A class action or mass tort usually comes into existence when there are many individuals that are injured economically or physically from either the same incident, product, or conduct. Usually, there is one defendant that is responsible for the incident, product or conduct.
Most cases break down into two general parts-liability and damages. So for a plaintiff to win, they must show that the defendant is liable and that such liability caused the plaintiff damage.
Liability refers to question of whether the defendant did anything legally wrong. The defendant could have manufactured a defective product that causes cancer or heart problems. Or the product might not have worked as it was supposed to work. Think of the vehicle with a brake system that does not work at all and results in 100s or 1000s of people having accidents due to a brake system that does not work. Often you will hear that a defendant was negligent. Negligence is one way that a defendant can be liable. Negligent conduct can arise from a defendant violating rules, regulations, or standards of care. Sometimes you will hear that a defendant was negligent for failing to warn its customers how to use a product or that a product will cause harm if not limited in usage. There are other ways for a defendant to be liable.
Damages refers to the actual injury that is caused to the individuals by the negligence or wrong. Damages essentially consist of the economic and physical and emotional injuries the individual suffers due to the wrongdoing of the defendant. Two examples of economic damages are medical expenses and lost wages that are caused by the liability or wrongdoing. Physical and emotional injuries generally relate to the illness, disease, injury, scaring, disfigurement and pain and suffering.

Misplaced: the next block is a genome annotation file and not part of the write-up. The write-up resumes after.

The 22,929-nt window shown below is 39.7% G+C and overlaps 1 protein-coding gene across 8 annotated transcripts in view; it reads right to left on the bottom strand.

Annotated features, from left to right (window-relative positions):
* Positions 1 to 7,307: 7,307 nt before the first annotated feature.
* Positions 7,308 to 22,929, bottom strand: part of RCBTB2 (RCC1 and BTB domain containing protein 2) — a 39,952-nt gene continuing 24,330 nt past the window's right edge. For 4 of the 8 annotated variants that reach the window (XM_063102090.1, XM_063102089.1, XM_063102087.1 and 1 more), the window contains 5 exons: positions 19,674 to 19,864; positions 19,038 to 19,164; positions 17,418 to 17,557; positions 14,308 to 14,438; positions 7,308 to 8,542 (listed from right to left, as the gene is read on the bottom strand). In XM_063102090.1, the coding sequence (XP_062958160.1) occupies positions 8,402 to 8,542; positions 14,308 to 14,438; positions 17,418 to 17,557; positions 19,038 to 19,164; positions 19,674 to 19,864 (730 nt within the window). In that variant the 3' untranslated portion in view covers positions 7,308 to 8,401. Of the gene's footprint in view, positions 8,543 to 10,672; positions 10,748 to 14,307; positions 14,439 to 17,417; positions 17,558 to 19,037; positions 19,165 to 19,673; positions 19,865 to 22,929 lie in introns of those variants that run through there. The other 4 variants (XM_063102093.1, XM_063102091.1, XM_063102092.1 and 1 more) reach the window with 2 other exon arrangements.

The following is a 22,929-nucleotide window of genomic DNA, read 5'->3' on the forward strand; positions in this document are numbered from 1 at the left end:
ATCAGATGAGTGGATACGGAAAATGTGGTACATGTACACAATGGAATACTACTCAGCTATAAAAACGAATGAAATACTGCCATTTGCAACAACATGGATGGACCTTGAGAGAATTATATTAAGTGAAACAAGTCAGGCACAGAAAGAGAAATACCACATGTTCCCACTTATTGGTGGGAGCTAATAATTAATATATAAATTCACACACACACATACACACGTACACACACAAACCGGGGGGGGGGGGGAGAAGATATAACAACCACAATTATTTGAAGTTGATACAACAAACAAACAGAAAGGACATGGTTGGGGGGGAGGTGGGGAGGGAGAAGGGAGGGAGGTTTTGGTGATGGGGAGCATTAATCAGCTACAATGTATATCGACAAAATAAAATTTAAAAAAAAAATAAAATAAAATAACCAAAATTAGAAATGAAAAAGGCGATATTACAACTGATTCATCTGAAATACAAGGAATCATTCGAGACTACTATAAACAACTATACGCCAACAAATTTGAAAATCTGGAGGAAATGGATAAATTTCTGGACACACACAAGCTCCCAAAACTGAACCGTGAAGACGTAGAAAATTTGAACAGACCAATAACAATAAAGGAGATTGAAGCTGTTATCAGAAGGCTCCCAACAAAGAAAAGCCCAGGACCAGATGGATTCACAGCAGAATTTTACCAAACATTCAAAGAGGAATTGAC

Sometimes, a defendant can cause just economic damage. For example, if a credit card company is improperly charging fees to all of its customers, that would amount to a case where there is no physical injury, just economic. Other times, a defendant’s wrongful conduct can cause both economic and physical damages. For example, if a pharmaceutical company makes and sells a diet drug that causes its customers to have heart attacks, the person suffering the heart attack might have medical bills and lost wages, in addition to the physical damage caused by the heart attack.
In both the mass tort and class action case, liability is typically the same issue in each case. Federal and State laws set forth the criterion for when a case is a class action or mass tort or just a regular individual case.
The class action oftentimes starts with one or a few lawsuits filed by one or a few persons who tries to convince the Court that that person is part of a group of others that were all damaged in a similar way by the same wrongdoing of a defendant. In class actions, the person must convince the Court early on in the litigation, among other things, that there are several others just like themselves that have been damaged by the defendant’s wrongful conduct. The conduct could be one wrongful decision that the defendant is applying to a large group of individuals. By and large, most class actions are limited to economic damages.
In the mass tort world, you have the same scenario where the wrongful conduct by the defendant injuries or damages a large group of people. In the mass tort scheme, a typical scenario will have lots of individuals filing lawsuits all across the country. Once enough individuals file enough of the same type of lawsuit, the federal courts are empowered to consolidate all those cases in front of one Judge. In most lawsuits, there are many issues that the Court needs to deal with before a trial. In the mass tort context, the Court that has control over all the consolidated cases will set up a procedure to deal with all these issues uniformly, instead of dealing with those issues case by case. So in that sense, a mass tort case is identical to the class action, where you have one Judge handling all the issues before trial.